Cardigan to Aberporth

Cardigan is where the Ceredigion and Pembrokeshire Coast Paths meet. ​Known as 'The Gateway to Wales' Cardigan was  the strategically located former county town of Ceredigion (Cardiganshire), and once the biggest port on the western seaboard, which gave its name to Cardigan Bay. 


A statue of an otter, standing alert by the riverside, marks the official starting point of the Ceredigion Coast Path.  It stands near the quayside wall on which are carved the words of celebrated local poet Ceri Wyn Jones about arriving and departing. 

As the path leaves Cardigan town along the riverside, it cuts across farmland on the headland where the site of the original Cardigan castle was built, probably in wood and in haste to secure a foothold and control over the Teifi and the route inland and to the sea. The path then continues along the north shore of the River Teifi, running between the road and sheltering boats of the Yacht Club at Patch.


The soft dunes of Pen yr Ergyd become a rocky headland with a view across towards Cemais Head in Pembrokeshire.  On the other side of the road is Cardigan Golff Club, established in 1895, and on the headland is the Cliff Hotel, opened in 1889 as part of an ambitious, but unrealised, plan to turn this part of the coast into a tourist resort on the scale of Brighton or Scarborough.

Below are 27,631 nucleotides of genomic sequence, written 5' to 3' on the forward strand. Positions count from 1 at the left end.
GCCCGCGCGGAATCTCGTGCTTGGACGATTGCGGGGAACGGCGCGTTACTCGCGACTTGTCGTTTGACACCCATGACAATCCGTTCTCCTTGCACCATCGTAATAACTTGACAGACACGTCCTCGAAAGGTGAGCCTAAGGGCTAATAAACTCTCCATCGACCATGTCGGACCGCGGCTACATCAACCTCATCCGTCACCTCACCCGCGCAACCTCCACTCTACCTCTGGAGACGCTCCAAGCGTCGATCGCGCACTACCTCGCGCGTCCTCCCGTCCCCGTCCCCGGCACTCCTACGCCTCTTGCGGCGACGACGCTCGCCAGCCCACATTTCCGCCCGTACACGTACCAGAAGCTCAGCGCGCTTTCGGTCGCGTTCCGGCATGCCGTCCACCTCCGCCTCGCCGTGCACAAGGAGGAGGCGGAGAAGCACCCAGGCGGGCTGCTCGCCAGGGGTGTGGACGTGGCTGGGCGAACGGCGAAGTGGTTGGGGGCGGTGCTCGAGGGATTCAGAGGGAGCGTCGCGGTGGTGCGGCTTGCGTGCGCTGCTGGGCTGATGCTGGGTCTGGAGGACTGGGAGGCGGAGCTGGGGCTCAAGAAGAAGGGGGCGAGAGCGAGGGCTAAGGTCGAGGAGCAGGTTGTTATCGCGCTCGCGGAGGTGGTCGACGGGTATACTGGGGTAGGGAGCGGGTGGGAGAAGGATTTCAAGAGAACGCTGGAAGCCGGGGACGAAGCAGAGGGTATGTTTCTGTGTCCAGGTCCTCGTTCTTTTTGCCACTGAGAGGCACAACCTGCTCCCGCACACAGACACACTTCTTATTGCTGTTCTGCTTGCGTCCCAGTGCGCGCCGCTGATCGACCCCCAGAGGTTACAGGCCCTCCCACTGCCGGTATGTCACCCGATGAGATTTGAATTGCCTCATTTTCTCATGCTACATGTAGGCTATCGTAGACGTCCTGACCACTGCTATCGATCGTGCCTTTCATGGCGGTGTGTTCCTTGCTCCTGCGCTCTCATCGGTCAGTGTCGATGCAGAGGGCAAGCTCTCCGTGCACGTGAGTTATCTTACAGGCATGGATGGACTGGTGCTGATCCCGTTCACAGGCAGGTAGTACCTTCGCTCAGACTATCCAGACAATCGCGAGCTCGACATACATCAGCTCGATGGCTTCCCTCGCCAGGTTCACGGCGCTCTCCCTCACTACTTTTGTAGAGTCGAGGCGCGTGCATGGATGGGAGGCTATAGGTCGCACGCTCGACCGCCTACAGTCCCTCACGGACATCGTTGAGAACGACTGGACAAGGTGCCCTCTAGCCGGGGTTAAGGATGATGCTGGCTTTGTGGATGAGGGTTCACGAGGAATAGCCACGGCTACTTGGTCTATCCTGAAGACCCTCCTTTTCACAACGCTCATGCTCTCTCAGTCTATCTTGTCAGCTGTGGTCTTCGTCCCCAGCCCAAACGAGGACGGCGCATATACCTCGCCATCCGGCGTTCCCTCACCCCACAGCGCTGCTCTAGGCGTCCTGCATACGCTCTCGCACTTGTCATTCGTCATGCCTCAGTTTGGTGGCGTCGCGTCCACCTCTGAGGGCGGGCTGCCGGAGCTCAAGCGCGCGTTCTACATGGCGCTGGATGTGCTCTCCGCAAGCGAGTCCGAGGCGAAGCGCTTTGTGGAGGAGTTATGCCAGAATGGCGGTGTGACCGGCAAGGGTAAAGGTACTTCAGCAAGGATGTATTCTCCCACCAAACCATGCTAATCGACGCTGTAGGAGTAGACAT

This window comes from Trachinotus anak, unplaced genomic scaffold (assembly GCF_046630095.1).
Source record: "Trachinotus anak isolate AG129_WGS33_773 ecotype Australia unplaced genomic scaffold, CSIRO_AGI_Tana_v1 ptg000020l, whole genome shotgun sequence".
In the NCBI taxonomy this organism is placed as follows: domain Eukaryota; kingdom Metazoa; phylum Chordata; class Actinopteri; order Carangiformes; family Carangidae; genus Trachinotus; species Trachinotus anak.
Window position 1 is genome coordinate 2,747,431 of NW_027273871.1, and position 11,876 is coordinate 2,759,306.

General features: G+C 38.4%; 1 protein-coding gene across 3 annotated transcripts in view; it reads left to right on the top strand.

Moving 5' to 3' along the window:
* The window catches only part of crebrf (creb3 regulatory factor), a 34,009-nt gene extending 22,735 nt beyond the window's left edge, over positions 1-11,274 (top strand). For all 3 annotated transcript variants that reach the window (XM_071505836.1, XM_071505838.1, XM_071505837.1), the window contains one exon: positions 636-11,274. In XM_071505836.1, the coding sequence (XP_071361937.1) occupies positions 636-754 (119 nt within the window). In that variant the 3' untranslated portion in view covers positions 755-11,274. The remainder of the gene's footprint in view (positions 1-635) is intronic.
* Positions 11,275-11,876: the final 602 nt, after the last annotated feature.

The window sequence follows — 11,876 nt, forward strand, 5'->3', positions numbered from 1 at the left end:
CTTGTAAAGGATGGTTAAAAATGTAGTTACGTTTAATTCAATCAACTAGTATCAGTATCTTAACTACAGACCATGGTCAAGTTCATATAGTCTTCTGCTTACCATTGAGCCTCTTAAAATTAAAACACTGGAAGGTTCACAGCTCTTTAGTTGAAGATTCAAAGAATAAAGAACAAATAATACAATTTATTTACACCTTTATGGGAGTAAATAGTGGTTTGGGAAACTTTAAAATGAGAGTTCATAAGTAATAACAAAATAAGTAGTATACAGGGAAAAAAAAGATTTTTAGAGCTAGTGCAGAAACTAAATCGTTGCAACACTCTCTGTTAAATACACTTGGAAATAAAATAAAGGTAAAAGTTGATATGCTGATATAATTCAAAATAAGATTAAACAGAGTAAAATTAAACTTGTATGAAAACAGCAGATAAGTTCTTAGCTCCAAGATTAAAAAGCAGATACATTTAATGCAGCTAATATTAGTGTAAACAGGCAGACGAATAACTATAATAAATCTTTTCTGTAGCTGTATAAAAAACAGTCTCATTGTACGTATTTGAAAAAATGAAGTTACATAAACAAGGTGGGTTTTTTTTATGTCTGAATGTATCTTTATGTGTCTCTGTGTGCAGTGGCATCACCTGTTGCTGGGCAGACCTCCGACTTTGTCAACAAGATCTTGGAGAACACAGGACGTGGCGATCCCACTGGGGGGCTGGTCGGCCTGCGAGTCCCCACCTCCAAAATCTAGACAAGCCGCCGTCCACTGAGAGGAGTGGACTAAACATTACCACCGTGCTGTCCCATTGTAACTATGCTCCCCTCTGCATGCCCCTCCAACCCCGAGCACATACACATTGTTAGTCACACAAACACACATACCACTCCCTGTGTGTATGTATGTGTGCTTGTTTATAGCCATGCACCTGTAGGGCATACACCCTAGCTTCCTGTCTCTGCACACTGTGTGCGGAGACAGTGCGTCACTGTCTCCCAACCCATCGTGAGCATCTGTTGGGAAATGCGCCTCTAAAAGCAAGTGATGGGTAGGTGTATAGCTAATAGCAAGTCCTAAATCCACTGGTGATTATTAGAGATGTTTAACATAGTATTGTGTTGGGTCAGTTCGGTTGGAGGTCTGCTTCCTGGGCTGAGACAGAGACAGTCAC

To the west lies Cardigan Island, which was, according to a 1268 record,  known to the Vikings as Hasti Holm - the island of the horses. It has been a navigational landmark for sailors since time immemorial. Today Cardigan Island is a nature reserve managed by the Wildlife Trust of South and West Wales.

The path turns inland towards the village of Ferwig for a while, before returning to the coast for the iconic vista on the approach to Mwnt and the distinctive Foel y Mwnt.

Climb to the summit for superb views, take time to look out for dolphins between the waves, and to visit the pretty whitewashed church of the Holy Cross. The beach is often used as a canvas by a talented local sand artist. 

The next stretch is a clifftop route overlooking quiet coves and caves, and is a great area to spot dolphins, seals and porpoises. If you look on the map, you'll notice unusual names for individual rock outcrops and crags such as Hatling Bigni, Pencestyll and Pen Peles. Local mariners would have known each and every one of these, and used them to navigate safely along the coast.

Pencribarch is the last headland before you get to Aberporth. The path is forced to leave the coast once more, to follow the wooded glacial meltwater channel of Cwm Gwrddon, from a pretty, almost secret beach to  skirt around the Ministry of Defence base on the hilltop, before descending into the village of Aberporth.